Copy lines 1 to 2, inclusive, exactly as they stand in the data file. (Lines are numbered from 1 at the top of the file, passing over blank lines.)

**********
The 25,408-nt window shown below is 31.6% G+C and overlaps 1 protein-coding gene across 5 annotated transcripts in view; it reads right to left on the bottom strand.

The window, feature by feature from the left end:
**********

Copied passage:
The 25,408-nt window shown below is 31.6% G+C and overlaps 1 protein-coding gene across 5 annotated transcripts in view; it reads right to left on the bottom strand.

The window, feature by feature from the left end: